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Abstract: SA-PO085

Tnik, a Novel Pro-Repair Kinase That Promotes Renal Cell Differentiation After Injury

Session Information

  • AKI: Mechanisms - III
    November 05, 2022 | Location: Exhibit Hall, Orange County Convention Center‚ West Building
    Abstract Time: 10:00 AM - 12:00 PM

Category: Acute Kidney Injury

  • 103 AKI: Mechanisms

Authors

  • Bradford, Shayna T. J., Washington University in St Louis School of Medicine, St Louis, Missouri, United States
  • Kirita, Yuhei, Washington University in St Louis School of Medicine, St Louis, Missouri, United States
  • Wu, Haojia, Washington University in St Louis School of Medicine, St Louis, Missouri, United States
  • Muto, Yoshiharu, Washington University in St Louis School of Medicine, St Louis, Missouri, United States
  • Humphreys, Benjamin D., Washington University in St Louis School of Medicine, St Louis, Missouri, United States

Group or Team Name

  • Humphreys Lab
Background

Following acute kidney injury (AKI), epithelial cells lining proximal tubules of the nephron repopulate injured tubules to support repair. However, a portion of cells fail to undergo repair and are characterized by increased expression of proinflammatory/profibrotic molecules as well as decreased expression of markers of terminal differentiation. The molecular pathways driving the generation of failed-repair proximal tubule cells are undefined. However, we hypothesize that these cells cause local tissue inflammation and fibrosis, promoting the AKI to chronic kidney disease transition.

Methods

Using snRNA-seq, we identified a Traf2 and Nck Interacting Kinase, Tnik, to be exclusively expressed in failed-repair proximal tubule cells post AKI (2 and 6 weeks) in mice. Like failed-repair proximal tubule cells, primary human renal proximal tubule epithelial cells (hRPTECs) adopt an injury phenotype when cultured on plastic and can be used to model failed-repair proximal tubule cells. Therefore, we subjected primary-hRPTECs to 72 hours of Tnik silencing using pooled siRNA against human Tnik. We confirmed Tnik suppression by immunoblotting and proceeded with RNA-seq analysis to assess the transcriptome of Tnik depleted primary-hRPTECs (n = 6).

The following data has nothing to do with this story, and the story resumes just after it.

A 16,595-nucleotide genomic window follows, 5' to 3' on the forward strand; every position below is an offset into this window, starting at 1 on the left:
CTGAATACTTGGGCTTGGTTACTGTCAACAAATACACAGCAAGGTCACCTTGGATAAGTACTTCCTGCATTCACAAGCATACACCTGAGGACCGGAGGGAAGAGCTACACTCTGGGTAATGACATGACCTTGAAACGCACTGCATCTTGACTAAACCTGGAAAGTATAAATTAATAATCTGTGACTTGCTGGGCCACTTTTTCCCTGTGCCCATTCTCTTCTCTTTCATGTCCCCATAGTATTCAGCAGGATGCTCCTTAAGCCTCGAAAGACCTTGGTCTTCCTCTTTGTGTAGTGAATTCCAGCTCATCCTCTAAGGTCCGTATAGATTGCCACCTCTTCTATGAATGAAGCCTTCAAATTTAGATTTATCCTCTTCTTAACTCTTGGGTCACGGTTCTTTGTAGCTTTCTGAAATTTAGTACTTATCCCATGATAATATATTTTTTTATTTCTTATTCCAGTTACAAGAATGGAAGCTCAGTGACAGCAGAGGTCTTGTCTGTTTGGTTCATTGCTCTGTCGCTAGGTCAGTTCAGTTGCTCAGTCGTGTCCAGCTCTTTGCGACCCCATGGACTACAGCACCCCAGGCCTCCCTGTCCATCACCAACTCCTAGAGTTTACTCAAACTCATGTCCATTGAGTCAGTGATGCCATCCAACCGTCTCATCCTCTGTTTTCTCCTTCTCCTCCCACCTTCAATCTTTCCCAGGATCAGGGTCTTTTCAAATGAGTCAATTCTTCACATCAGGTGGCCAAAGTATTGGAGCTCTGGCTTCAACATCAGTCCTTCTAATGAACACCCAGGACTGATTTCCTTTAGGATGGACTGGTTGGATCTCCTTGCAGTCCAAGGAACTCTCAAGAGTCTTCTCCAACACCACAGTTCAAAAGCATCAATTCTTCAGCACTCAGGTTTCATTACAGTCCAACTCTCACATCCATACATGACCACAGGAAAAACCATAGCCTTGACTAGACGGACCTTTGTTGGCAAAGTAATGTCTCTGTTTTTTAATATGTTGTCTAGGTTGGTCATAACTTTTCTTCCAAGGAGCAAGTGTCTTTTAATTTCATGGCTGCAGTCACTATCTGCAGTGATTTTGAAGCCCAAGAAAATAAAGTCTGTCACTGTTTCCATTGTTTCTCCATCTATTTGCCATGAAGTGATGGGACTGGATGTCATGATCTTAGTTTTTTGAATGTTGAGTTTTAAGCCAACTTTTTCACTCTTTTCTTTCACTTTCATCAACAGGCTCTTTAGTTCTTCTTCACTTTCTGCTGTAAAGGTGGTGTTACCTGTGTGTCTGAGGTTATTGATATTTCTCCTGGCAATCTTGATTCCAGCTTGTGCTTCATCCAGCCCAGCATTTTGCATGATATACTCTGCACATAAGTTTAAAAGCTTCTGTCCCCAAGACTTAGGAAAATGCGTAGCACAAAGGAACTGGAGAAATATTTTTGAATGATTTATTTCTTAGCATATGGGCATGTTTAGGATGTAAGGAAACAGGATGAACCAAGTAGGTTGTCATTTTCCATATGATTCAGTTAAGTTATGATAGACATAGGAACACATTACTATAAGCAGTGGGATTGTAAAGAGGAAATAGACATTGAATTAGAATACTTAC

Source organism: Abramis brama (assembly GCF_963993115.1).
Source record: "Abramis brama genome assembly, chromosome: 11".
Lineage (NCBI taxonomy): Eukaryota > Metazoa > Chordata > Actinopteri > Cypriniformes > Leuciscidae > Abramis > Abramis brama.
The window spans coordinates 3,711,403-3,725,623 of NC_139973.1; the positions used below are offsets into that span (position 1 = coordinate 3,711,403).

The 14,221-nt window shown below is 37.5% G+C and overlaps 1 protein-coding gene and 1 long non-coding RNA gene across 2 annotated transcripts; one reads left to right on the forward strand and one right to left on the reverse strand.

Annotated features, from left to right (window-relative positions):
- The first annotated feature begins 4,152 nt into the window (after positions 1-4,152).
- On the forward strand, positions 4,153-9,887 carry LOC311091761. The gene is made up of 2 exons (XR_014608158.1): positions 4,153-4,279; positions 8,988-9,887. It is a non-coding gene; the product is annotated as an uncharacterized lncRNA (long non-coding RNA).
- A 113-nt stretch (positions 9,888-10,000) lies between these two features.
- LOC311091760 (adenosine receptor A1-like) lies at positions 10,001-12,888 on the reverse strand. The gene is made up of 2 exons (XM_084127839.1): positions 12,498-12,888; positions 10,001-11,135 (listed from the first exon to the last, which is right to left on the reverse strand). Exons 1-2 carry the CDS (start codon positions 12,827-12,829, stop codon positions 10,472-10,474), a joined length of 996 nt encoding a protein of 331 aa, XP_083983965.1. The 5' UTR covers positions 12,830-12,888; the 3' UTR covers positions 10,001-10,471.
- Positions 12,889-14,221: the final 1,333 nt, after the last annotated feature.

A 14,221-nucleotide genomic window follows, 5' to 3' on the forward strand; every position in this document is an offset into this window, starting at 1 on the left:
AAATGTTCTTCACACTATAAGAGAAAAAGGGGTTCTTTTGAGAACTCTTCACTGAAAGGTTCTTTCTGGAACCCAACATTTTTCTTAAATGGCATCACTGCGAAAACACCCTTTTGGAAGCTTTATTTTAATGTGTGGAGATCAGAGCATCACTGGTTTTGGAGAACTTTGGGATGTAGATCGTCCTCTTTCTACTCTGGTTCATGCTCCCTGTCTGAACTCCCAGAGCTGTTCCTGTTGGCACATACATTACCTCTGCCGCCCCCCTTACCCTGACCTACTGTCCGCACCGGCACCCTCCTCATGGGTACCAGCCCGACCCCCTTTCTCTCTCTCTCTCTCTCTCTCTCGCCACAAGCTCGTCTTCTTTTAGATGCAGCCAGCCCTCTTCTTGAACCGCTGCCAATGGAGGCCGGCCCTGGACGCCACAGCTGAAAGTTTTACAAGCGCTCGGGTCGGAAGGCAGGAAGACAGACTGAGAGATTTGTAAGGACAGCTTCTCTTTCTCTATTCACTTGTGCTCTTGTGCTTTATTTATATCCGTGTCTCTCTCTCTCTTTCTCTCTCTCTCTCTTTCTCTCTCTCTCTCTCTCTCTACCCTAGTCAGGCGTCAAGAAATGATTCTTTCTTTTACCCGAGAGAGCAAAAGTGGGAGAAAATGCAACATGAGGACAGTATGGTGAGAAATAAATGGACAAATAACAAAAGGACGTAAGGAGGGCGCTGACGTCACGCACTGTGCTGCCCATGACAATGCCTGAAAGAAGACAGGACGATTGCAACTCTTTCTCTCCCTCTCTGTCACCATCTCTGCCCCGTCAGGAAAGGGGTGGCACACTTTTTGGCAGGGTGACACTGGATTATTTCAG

Results

508 genes were upregulated, and 685 genes were downregulated in response to Tnik depletion (log2 fold change > 1). Pathway analysis revealed upregulation of Type I Interferon signaling, while organic acid transport pathways were downregulated. By qPCR and immunoblotting, we validated increased levels of inflammatory and injury genes (CCL2, AXIN2), along with decreased levels of organic acid transport and differentiation genes (SLC3A1, HFN4a) found in our RNA-seq dataset.

Conclusion

Since Tnik depletion increases inflammatory signals and decreases renal cell differentiation markers, we conclude that Tnik is a novel proximal tubule pro-repair kinase that functions to reduce inflammation and shift cells toward differentiation and repair following injury. Data from these studies may serve as the basis for novel therapeutics that enhance proximal tubule Tnik activity, thereby improving AKI outcomes.

Funding

  • NIDDK Support